Is populism a good concept? Or is it a new way of denigrating “the people” and glorifying the elites? It might be more of the latter than you think, according to a fascinating paper by French political sociologist Annie Collovald.
The concept of populism has basically done a 180, as it moved from a label that was self-applied to becoming one that’s stuck to political opponents. That’s part of what Collovald is referring to with the title: Le populisme : de la valorisation à la stigmatisation du populaire. It used to be a term adopted by certain left-leaning American progressives, but resurfaced in American debates on the new right and was imported from there into France in the mid-1980s to analyse the Front Nationale.
Collovald argues that the shift to understanding the FN in terms of populism — rather than “national-capitalisme” or “national-libéralisme” — involves a fundamental change of focus. She argues that explanations in terms of “populism” shifts attention towards the electorate or voters, rather than the activities, histories and political resources of spokespersons and activists. More precisely, thinking in terms of populism emphasises the relationship between Le Pen and the voters mobilised. In these explanations, the dispositions of these voters — think, “working class authoritarianism” — takes central place, so that the emphasis is on how these become mobilised for the Front Nationale. These voters were disproportionally drawn from the lower regions of social space, whereas those rich in capital, especially cultural capital, are statistically much less likely to vote Le Pen.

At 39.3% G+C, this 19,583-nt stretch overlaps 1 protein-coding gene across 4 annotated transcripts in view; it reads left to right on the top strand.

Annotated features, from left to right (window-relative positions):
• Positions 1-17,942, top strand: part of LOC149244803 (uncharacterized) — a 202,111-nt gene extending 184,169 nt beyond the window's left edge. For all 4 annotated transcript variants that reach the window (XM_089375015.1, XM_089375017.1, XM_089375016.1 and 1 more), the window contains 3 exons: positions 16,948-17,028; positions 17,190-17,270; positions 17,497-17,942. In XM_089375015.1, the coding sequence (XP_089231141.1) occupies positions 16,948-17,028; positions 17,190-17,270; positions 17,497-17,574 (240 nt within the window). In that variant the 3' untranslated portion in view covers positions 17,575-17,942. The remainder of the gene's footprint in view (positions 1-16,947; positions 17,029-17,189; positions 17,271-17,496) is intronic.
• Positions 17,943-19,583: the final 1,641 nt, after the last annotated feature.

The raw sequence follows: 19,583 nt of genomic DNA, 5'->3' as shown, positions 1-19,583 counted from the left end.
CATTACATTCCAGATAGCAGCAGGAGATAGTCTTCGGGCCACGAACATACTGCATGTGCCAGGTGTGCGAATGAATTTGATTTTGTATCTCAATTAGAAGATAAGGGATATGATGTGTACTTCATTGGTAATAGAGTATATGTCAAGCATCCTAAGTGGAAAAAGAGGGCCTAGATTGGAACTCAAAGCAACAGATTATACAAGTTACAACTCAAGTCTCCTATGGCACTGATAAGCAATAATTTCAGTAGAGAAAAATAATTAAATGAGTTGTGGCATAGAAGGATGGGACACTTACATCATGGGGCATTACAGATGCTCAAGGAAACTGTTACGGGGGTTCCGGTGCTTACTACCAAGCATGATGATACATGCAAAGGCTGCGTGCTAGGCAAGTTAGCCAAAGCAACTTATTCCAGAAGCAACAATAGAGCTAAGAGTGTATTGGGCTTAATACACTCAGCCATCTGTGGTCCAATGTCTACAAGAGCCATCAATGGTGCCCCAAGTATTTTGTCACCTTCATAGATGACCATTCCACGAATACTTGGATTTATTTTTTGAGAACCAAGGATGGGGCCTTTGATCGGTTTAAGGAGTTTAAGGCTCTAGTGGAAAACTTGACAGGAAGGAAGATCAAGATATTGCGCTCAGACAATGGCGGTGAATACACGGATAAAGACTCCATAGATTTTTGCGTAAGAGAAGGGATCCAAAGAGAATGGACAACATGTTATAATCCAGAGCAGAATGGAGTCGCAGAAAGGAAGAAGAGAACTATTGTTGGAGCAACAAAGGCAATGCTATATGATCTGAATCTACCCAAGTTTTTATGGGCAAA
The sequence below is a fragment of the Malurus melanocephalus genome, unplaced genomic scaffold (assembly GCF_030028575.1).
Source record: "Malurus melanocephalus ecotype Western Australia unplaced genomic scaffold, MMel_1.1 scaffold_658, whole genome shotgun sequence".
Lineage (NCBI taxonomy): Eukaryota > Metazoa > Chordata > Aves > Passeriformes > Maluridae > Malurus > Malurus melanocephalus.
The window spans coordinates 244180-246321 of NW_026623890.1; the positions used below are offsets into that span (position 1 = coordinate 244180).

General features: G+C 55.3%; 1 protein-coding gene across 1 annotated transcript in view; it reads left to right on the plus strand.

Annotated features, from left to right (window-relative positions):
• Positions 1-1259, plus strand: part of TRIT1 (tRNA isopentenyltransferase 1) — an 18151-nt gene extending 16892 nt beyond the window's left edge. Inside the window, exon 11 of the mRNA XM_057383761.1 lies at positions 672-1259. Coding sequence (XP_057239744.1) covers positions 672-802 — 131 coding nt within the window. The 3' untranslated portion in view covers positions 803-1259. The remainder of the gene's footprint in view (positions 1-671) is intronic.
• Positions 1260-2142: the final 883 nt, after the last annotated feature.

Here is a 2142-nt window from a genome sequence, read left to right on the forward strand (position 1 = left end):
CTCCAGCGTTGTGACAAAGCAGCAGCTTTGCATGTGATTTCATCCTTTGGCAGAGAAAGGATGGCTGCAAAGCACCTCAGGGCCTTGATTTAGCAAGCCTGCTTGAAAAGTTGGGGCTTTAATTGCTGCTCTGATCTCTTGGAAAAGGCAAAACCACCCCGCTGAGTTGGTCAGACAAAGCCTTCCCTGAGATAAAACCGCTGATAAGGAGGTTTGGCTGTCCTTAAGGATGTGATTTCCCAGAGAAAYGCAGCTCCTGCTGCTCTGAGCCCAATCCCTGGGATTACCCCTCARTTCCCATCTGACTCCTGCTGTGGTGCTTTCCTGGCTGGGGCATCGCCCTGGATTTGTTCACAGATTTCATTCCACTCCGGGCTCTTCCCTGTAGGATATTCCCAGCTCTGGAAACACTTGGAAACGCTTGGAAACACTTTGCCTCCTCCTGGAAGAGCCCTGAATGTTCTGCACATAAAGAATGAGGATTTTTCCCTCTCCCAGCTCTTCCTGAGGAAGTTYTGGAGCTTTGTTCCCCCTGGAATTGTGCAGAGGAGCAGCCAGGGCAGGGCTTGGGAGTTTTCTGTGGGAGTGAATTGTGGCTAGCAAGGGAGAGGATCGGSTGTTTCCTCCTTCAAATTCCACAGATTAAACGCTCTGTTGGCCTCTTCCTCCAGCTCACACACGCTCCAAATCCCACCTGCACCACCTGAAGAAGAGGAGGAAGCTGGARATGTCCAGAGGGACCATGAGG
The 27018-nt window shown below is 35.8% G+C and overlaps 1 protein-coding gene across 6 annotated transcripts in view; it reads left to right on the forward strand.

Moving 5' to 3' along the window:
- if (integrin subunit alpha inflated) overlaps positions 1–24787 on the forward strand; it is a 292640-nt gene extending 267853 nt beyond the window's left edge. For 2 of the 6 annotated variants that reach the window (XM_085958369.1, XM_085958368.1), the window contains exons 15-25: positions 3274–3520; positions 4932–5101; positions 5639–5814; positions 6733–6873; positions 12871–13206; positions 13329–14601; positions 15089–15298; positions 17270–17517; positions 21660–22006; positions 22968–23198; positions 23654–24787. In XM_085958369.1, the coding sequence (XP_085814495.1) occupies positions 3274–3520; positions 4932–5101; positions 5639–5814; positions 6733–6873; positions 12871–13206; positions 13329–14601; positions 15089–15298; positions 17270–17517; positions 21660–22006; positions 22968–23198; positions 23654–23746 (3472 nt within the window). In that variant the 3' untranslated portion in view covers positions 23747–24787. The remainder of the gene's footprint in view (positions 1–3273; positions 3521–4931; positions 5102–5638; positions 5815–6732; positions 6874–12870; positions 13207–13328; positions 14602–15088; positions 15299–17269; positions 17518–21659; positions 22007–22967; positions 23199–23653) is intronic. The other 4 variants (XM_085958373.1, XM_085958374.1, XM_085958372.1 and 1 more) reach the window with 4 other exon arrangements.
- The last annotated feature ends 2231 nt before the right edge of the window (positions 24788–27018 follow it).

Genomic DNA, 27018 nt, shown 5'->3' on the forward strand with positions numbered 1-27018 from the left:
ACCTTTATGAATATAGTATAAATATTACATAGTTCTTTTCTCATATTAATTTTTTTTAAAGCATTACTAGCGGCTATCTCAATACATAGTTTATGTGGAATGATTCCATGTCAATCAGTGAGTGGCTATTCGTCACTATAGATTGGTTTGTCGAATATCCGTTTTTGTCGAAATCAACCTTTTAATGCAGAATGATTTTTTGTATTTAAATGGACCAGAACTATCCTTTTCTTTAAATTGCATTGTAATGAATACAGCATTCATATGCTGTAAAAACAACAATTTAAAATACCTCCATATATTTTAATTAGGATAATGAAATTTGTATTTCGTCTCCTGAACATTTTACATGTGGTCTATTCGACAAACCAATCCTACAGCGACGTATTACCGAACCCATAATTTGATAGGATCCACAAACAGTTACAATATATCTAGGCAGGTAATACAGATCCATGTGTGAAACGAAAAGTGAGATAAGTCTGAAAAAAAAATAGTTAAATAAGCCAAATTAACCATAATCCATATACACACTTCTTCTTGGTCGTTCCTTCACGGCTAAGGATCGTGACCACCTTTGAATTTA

“In this sense, the explanation closes and, by simplifying, becomes tautological: only socially illegitimate voters can find themselves in the illegitimate ideas of this party. By exonerating the social elites from any inclination towards the FN from the outset — since, protected by their diplomas and their standard of living, they are [seen as highly unlikely to fall] for “simplistic” and racist theses — the explanation thus re-enacts on an apparently descriptive level […] the idea of the moral superiority of social elites.”
That elites are of a different and higher moral quality than the populous, is an idea that serves to legitimate class domination. In this sense, understanding politics in terms of populism becomes ideological, in the Marxist sense.
Leave a Reply